No Howard, No Problem: The Orlando Magicians
With all due respect, this Orlando Magic team should, by all conceivable logic, suck. This is a team that traded away its best player – a player who has anchored both their offense and defense for the past four years, the best center in the league- for loose change. The Magic didn’t even get the second or third best player in that blockbuster summer trade (that would be Bynum and Igoudala). And yet somehow, they’re 12-13 for the season, good for 9th in the East. To make matters even more perplexing, they have a 7-3 record in December, with quality road wins against the Lakers and Golden State (on consecutive nights) and Kevin Pelton, an analytics expert at the top of the pundit pyramid in the NBA, has made a legitimate case for the Magic being the best team out East in December. Turns out that when you adjust for the quality of opposition, Magic have posted a point differential of +4.6 this month – sixth best in the NBA and best in the East. This, after even the most ardent of Magic fans would have written them off as a bottom-5 team in the pre-season.
Just how special is this Magic run? It’s happened with Al Harrington – whom many considered a top-3 player on the roster – not playing a single minute this season and their ‘budding’ star Arron Afflalo not making any huge leap in productivity. In fact, trying to figure out what makes this team tick can be very confusing. They field a starting lineup of Jameer Nelson/ Afflalo/ Moe Harkless/ Glen Davis/ Nikola Vucevic. That lineup, with second year guys yet to get significant NBA minutes and washed up NBA vets, has no business being this close to .500 one-thirds into the season.
And in many ways, the Magic are running according to script. Their offense predictably functions like knee-high quicksand, and they’re shooting a paltry 33% from beyond the arc, good for 25th in the league. The team is tied for 27th in offensive efficiency (points scored per 100 possessions) at 97.7. Their biggest weakness is the (duh!) lack of a reliable scorer who can take it to the hoop. At one time, Jameer Nelson was as good as anybody at attacking the rim off the pick-and-roll, but the ravages of time have left him a step slower. Consequently, Magic are dead last in the league in free throw attempts per game, at roughly 16. The league leaders? That would be the Los Angeles Lakers, at 30 per game.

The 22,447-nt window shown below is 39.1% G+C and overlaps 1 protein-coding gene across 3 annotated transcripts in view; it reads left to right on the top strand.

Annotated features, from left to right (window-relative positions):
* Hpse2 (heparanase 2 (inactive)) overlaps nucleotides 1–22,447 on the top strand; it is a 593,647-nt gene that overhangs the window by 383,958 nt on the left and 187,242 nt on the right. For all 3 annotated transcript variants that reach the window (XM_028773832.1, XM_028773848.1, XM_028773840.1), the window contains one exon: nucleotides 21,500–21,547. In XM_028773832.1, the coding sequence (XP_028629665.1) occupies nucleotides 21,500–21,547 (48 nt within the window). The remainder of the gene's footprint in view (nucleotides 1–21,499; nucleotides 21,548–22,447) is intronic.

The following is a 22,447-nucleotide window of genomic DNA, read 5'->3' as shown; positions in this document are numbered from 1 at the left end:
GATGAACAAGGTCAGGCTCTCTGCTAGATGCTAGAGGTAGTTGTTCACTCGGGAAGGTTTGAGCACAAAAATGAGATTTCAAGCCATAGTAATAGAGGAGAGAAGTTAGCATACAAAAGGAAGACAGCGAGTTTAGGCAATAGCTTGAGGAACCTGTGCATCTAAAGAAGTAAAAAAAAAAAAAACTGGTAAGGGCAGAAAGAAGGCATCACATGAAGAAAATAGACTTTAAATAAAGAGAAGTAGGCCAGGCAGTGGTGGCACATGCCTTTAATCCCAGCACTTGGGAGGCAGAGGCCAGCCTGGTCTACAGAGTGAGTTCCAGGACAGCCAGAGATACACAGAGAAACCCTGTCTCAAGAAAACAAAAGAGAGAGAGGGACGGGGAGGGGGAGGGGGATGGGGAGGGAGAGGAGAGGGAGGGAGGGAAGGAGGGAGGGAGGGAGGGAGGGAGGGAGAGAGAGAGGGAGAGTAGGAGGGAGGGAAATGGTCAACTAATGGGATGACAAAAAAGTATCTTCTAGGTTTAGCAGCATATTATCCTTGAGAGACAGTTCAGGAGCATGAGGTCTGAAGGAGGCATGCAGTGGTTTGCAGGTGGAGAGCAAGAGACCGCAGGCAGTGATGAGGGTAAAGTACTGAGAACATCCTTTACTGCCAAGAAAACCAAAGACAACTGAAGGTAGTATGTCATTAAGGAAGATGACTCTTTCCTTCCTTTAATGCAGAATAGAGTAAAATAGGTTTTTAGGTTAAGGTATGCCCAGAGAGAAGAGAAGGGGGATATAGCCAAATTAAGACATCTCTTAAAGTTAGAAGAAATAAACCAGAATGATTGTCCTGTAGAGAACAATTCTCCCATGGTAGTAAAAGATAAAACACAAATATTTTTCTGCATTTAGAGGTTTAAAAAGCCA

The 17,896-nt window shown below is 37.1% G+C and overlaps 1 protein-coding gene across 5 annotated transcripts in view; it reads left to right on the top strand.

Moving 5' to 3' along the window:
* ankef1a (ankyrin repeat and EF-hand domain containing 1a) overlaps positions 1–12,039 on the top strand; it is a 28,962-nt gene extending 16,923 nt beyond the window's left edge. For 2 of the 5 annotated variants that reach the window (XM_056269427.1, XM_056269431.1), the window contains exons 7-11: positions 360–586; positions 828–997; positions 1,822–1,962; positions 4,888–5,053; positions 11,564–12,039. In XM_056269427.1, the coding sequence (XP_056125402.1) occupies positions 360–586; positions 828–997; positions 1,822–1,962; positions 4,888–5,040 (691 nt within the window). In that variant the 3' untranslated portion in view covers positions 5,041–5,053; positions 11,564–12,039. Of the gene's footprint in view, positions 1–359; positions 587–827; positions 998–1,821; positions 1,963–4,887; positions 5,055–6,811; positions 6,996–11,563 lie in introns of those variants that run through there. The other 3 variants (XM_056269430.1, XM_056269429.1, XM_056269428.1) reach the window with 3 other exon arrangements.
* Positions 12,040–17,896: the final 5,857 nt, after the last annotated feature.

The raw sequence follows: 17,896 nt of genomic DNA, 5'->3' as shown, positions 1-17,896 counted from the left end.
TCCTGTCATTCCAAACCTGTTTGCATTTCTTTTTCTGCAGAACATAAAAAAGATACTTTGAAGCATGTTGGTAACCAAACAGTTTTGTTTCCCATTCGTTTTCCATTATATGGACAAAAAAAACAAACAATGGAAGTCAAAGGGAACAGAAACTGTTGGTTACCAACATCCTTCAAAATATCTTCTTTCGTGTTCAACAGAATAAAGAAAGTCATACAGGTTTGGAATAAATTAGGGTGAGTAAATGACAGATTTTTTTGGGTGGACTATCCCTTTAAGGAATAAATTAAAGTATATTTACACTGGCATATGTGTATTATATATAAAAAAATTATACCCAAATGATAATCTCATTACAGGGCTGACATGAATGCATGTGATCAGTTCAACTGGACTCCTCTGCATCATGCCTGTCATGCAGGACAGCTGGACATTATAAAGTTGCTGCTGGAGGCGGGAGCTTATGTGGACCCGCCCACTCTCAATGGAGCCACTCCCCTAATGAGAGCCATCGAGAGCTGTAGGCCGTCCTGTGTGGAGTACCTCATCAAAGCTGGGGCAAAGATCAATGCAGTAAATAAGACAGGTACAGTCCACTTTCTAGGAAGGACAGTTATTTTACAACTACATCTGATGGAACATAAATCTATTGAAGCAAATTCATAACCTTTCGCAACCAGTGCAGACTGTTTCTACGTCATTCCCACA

Now for the good: Coach Jacques Vaughn has proved a revelation for the Magic, especially on defense. If they can keep up this level of play till April, Vaughn should be a strong contender for Coach of the Year (and the Magic might well be a 7-8 seed!). The Magic are sixth in the league in defensive efficiency (points conceded per 100 possessions) at 98.8 and are doing a great job of forcing low-percentage shots by the opponent. The team ranks 7th in opponent field goal % (43.2) and 2nd in opponent 3-pt % (32). While starting center Nikola Vucevic has improved on defense this month, the real hero here is rookie Andrew Nicholson. His play has been so efficient that he merits being included in the Rookie of the Year discussion.
Though Andrew’s numbers don’t jump off the page at first glance (7.4 ppg, 3.2 rpg, 53% FG, 14.8 minutes per game), he’s been a revelation for the Magic when on the court. When he’s on court, the Magic only give up 96.6 points per 100 possessions. When he’s off the court? 105.7. That’s the biggest defensive swing for any Magic player. His minutes have steadily increased this month with his stellar play, and given the recent injury to Big Baby Davis (out 4-6 weeks), Nicholson should see more burn and bigger numbers. Of all the Magic players playing decent minutes, Nicholson has the best overall +/- for the season at +61.
The second best Magic player by +/- is also, not coincidentally, their (once) sharpshooter J.J. Redick, who is having a career year off the bench. He is averaging 14 points and a career-high 5 assists in 30 minutes per game, which should bring him some legit ‘most improved player’ consideration. JJ is often the life-blood of the Orlando offense, especially when Afflalo and Davis (who jointly lead the team in scoring at 16 ppg each) are on the bench and has nearly doubled his assists from last season. The Magic score nearly 14 points fewer per 100 possessions with JJ on the bench, which is perhaps the most telling stat of how indispensable he has been to the Magic.
The Magic’s success has been no fluke, and though Davis’ recent injury should hit them hard, they have a number of prospects (including Nicholson) at the 4 who should be able to step up and fill the void. Nikola Vucevic has improved from week to week and is showing signs of being an eventual 15/10/1.5 type of guy for the Magic, a Marcin Gortat sort of player. Moe Harkless and Gustavo Ayon, two players who have been touted as intriguing big men prospects should see more burn over the next month, and improved play from either could well fuel the Magic’s incredible run all the way into the playoffs.